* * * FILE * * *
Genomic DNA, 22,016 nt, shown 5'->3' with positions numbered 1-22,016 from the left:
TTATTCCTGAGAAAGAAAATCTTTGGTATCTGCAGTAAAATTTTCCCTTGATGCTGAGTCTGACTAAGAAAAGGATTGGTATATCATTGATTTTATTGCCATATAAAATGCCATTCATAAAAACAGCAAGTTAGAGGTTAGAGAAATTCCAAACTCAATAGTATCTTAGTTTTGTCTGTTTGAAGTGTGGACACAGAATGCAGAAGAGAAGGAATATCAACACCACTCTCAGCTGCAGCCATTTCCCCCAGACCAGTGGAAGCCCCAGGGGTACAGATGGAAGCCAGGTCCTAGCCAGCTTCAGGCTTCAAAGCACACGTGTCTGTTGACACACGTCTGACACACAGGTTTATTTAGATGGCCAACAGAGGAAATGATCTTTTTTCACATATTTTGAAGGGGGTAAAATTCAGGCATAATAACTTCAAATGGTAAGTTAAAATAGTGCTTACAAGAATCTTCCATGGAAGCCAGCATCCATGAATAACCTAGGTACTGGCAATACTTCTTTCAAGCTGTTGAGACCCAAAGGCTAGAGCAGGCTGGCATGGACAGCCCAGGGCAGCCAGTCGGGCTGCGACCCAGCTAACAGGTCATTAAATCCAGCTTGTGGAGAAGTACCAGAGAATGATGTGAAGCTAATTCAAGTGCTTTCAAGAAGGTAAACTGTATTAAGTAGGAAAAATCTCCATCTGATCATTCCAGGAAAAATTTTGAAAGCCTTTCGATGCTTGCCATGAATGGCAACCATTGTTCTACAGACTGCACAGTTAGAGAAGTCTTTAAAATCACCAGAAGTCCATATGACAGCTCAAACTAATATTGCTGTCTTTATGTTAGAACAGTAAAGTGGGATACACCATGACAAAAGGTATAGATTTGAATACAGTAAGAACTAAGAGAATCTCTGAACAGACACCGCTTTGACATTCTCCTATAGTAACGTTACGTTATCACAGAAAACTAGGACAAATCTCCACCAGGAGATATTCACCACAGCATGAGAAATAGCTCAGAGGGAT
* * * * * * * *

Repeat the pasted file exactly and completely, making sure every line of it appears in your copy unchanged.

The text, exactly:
Genomic DNA, 22,016 nt, shown 5'->3' with positions numbered 1-22,016 from the left:
TTATTCCTGAGAAAGAAAATCTTTGGTATCTGCAGTAAAATTTTCCCTTGATGCTGAGTCTGACTAAGAAAAGGATTGGTATATCATTGATTTTATTGCCATATAAAATGCCATTCATAAAAACAGCAAGTTAGAGGTTAGAGAAATTCCAAACTCAATAGTATCTTAGTTTTGTCTGTTTGAAGTGTGGACACAGAATGCAGAAGAGAAGGAATATCAACACCACTCTCAGCTGCAGCCATTTCCCCCAGACCAGTGGAAGCCCCAGGGGTACAGATGGAAGCCAGGTCCTAGCCAGCTTCAGGCTTCAAAGCACACGTGTCTGTTGACACACGTCTGACACACAGGTTTATTTAGATGGCCAACAGAGGAAATGATCTTTTTTCACATATTTTGAAGGGGGTAAAATTCAGGCATAATAACTTCAAATGGTAAGTTAAAATAGTGCTTACAAGAATCTTCCATGGAAGCCAGCATCCATGAATAACCTAGGTACTGGCAATACTTCTTTCAAGCTGTTGAGACCCAAAGGCTAGAGCAGGCTGGCATGGACAGCCCAGGGCAGCCAGTCGGGCTGCGACCCAGCTAACAGGTCATTAAATCCAGCTTGTGGAGAAGTACCAGAGAATGATGTGAAGCTAATTCAAGTGCTTTCAAGAAGGTAAACTGTATTAAGTAGGAAAAATCTCCATCTGATCATTCCAGGAAAAATTTTGAAAGCCTTTCGATGCTTGCCATGAATGGCAACCATTGTTCTACAGACTGCACAGTTAGAGAAGTCTTTAAAATCACCAGAAGTCCATATGACAGCTCAAACTAATATTGCTGTCTTTATGTTAGAACAGTAAAGTGGGATACACCATGACAAAAGGTATAGATTTGAATACAGTAAGAACTAAGAGAATCTCTGAACAGACACCGCTTTGACATTCTCCTATAGTAACGTTACGTTATCACAGAAAACTAGGACAAATCTCCACCAGGAGATATTCACCACAGCATGAGAAATAGCTCAGAGGGAT